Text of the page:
Civil Air Patrol Practice Search And Rescue At Oregon Airports

More than 44 members of Civil Air Patrol (CAP) gathered to practice search and rescue techniques Saturday at three Oregon airports.

Posted: May. 19, 2018 1:58 PM

MEDFORD, Ore. -- More than 44 members of Civil Air Patrol (CAP) gathered to practice search and rescue techniques Saturday at three Oregon airports.

A ground team of adults and cadets took off in a CAP van to test a portable radio repeater. Other teams focused on training working from Aurora State Airport (UAO), Redmond Municipal Airport (RDM), and Rogue Valley International – Medford Airport (MFR). 

There were also training classes on various pieces of electronic and photographic equipment used in searches. CAP performs aerial photography for various agencies including Bonneville Power Administration, the U.S. Army Corps of Engineers, and the Oregon Department of Transportation. Photographs can help determine status of roads, bridges, runways, etc. They can also record high water levels and unusual animal populations.

Toward the afternoon the clouds rose high enough to get a few flights off the ground in the single-engine aircraft. CAP flies with a crew of three: the pilot, a mission observer and a mission scanner or airborne photographer. Each has roles in the safe operation of the flight and in accomplishing search duties or aerial photography.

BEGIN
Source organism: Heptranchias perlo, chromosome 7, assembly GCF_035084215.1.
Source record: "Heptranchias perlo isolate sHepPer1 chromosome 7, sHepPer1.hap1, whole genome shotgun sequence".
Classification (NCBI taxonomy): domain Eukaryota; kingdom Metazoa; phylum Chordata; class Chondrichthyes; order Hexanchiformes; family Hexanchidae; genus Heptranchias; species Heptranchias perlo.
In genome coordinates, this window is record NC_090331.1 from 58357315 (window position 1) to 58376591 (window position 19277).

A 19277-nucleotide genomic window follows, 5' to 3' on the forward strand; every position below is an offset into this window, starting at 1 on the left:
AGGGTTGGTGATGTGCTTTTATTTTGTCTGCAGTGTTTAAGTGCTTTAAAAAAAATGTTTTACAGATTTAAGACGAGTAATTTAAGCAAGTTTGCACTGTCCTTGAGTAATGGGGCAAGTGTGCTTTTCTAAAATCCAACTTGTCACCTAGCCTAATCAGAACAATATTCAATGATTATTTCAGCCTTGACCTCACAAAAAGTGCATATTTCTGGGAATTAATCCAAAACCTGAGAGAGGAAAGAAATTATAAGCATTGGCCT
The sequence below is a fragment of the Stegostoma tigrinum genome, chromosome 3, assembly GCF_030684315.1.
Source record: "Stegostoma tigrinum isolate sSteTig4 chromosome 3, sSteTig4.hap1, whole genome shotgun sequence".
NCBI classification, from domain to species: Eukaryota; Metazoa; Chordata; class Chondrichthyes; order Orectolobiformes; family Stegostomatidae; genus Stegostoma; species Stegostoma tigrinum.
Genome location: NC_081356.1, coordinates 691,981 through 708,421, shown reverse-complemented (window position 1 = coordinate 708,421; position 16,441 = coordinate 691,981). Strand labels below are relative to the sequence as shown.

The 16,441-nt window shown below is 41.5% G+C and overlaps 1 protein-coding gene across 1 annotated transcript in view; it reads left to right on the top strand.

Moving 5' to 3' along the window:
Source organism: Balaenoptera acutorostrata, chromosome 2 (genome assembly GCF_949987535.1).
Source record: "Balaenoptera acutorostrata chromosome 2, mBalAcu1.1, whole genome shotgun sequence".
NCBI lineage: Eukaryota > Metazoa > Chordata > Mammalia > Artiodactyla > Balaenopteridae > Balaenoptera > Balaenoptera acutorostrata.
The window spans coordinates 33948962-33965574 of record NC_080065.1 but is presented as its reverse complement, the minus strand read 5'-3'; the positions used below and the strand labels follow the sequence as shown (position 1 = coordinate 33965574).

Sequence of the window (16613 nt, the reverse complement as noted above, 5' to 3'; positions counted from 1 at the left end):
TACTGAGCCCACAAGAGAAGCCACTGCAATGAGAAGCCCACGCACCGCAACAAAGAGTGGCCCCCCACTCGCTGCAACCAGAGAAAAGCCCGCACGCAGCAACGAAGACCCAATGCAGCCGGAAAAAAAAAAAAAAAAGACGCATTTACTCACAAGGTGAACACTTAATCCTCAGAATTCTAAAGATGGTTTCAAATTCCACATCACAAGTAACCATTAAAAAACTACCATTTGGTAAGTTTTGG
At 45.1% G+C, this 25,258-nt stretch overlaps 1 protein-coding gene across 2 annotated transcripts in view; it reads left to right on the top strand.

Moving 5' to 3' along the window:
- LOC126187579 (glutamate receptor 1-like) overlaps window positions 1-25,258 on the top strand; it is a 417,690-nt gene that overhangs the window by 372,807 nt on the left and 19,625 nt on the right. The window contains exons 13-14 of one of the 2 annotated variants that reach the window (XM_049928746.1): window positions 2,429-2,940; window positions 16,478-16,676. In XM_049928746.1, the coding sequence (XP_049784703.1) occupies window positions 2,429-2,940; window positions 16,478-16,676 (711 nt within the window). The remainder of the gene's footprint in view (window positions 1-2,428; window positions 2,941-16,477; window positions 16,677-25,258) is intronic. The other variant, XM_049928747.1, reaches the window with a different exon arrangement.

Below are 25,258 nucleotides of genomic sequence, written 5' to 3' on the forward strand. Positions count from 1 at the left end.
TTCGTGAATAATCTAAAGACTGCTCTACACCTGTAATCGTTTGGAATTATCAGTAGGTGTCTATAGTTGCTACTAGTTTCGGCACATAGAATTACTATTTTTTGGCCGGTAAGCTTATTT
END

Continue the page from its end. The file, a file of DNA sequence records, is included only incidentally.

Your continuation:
Radio communication is a major part of Civil Air Patrol’s program. Besides a fleet of single-engine aircraft, its assets include a large network of radio equipment. CAP can help communicate in emergency situations when everyday communication systems such as telephone and cell phones are not functioning due to power outages. Therefore, CAP often practices its radio communication skills to be ready to help. CAP has radio repeaters located throughout the state, and personnel are ready to fill in using mobile radios if repeaters fail.

CAP has assisted County Sheriffs in missing hiker searches; helped county governments to practice evacuation exercises and helps with federal and state operations by being the radio link from an operating site deep in a canyon back to a headquarters location elsewhere in Oregon. This function is often called flying “high bird,” as an airplane flying circles above a canyon can pick up the radio signal that would otherwise never reach its headquarters.

Volunteers in Civil Air Patrol constantly train to Federal Emergency Management Administration (FEMA) standards. That training equips CAP volunteers and crews to interconnect with other emergency service agencies in larger incidents.

CAP is a Congressionally chartered nonprofit organization and performs services for the federal government as the official civilian auxiliary of the U.S. Air Force. It is a strategic partner of the Air Force, serving as a member of its Total Force. CAP has three primary missions: emergency services, cadet (teen) programs and aerospace education. This year, CAP is celebrating its 70-year association with the Air Force.

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